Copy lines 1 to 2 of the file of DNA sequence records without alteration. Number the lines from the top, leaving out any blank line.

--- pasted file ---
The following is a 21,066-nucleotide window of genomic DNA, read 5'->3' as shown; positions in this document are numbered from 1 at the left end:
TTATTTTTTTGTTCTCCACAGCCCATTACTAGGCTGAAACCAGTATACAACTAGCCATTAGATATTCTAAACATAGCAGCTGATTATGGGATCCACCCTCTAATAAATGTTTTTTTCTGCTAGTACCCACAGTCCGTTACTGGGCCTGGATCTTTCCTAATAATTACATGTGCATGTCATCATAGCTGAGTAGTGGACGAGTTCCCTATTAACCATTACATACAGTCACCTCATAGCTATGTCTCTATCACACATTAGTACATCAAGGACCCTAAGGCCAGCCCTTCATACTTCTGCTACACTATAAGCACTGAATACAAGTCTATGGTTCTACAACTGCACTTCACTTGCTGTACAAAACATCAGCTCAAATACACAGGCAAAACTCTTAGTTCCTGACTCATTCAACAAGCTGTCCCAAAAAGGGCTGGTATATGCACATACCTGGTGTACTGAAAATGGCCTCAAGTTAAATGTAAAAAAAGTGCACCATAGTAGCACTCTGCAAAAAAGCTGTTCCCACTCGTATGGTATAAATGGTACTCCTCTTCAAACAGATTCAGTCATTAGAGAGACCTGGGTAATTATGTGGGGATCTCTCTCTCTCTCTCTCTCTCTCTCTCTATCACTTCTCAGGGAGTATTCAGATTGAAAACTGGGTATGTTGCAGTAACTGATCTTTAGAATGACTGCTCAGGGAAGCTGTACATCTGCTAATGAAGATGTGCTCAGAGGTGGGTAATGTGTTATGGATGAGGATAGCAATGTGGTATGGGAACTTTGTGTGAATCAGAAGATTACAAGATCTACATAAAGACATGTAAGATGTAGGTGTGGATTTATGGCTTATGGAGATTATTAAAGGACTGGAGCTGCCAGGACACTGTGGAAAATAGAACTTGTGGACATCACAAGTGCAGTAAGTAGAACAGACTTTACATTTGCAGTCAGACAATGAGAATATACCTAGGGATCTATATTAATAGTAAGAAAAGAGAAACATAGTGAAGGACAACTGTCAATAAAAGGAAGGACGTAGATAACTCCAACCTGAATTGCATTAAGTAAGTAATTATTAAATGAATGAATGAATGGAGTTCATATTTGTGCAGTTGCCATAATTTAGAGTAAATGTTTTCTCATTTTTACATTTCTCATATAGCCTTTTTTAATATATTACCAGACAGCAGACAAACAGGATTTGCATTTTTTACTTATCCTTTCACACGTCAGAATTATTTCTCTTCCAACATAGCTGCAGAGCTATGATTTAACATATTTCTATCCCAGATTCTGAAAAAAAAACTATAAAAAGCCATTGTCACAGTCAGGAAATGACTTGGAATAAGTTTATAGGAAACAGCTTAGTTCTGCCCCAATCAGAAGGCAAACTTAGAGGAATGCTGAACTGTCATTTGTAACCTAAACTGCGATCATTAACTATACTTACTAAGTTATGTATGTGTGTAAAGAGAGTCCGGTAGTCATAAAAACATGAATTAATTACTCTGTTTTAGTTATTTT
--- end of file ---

The following is a 21,066-nucleotide window of genomic DNA, read 5'->3' as shown; positions in this document are numbered from 1 at the left end:
TTATTTTTTTGTTCTCCACAGCCCATTACTAGGCTGAAACCAGTATACAACTAGCCATTAGATATTCTAAACATAGCAGCTGATTATGGGATCCACCCTCTAATAAATGTTTTTTTCTGCTAGTACCCACAGTCCGTTACTGGGCCTGGATCTTTCCTAATAATTACATGTGCATGTCATCATAGCTGAGTAGTGGACGAGTTCCCTATTAACCATTACATACAGTCACCTCATAGCTATGTCTCTATCACACATTAGTACATCAAGGACCCTAAGGCCAGCCCTTCATACTTCTGCTACACTATAAGCACTGAATACAAGTCTATGGTTCTACAACTGCACTTCACTTGCTGTACAAAACATCAGCTCAAATACACAGGCAAAACTCTTAGTTCCTGACTCATTCAACAAGCTGTCCCAAAAAGGGCTGGTATATGCACATACCTGGTGTACTGAAAATGGCCTCAAGTTAAATGTAAAAAAAGTGCACCATAGTAGCACTCTGCAAAAAAGCTGTTCCCACTCGTATGGTATAAATGGTACTCCTCTTCAAACAGATTCAGTCATTAGAGAGACCTGGGTAATTATGTGGGGATCTCTCTCTCTCTCTCTCTCTCTCTCTCTATCACTTCTCAGGGAGTATTCAGATTGAAAACTGGGTATGTTGCAGTAACTGATCTTTAGAATGACTGCTCAGGGAAGCTGTACATCTGCTAATGAAGATGTGCTCAGAGGTGGGTAATGTGTTATGGATGAGGATAGCAATGTGGTATGGGAACTTTGTGTGAATCAGAAGATTACAAGATCTACATAAAGACATGTAAGATGTAGGTGTGGATTTATGGCTTATGGAGATTATTAAAGGACTGGAGCTGCCAGGACACTGTGGAAAATAGAACTTGTGGACATCACAAGTGCAGTAAGTAGAACAGACTTTACATTTGCAGTCAGACAATGAGAATATACCTAGGGATCTATATTAATAGTAAGAAAAGAGAAACATAGTGAAGGACAACTGTCAATAAAAGGAAGGACGTAGATAACTCCAACCTGAATTGCATTAAGTAAGTAATTATTAAATGAATGAATGAATGGAGTTCATATTTGTGCAGTTGCCATAATTTAGAGTAAATGTTTTCTCATTTTTACATTTCTCATATAGCCTTTTTTAATATATTACCAGACAGCAGACAAACAGGATTTGCATTTTTTACTTATCCTTTCACACGTCAGAATTATTTCTCTTCCAACATAGCTGCAGAGCTATGATTTAACATATTTCTATCCCAGATTCTGAAAAAAAAACTATAAAAAGCCATTGTCACAGTCAGGAAATGACTTGGAATAAGTTTATAGGAAACAGCTTAGTTCTGCCCCAATCAGAAGGCAAACTTAGAGGAATGCTGAACTGTCATTTGTAACCTAAACTGCGATCATTAACTATACTTACTAAGTTATGTATGTGTGTAAAGAGAGTCCGGTAGTCATAAAAACATGAATTAATTACTCTGTTTTAGTTATTTT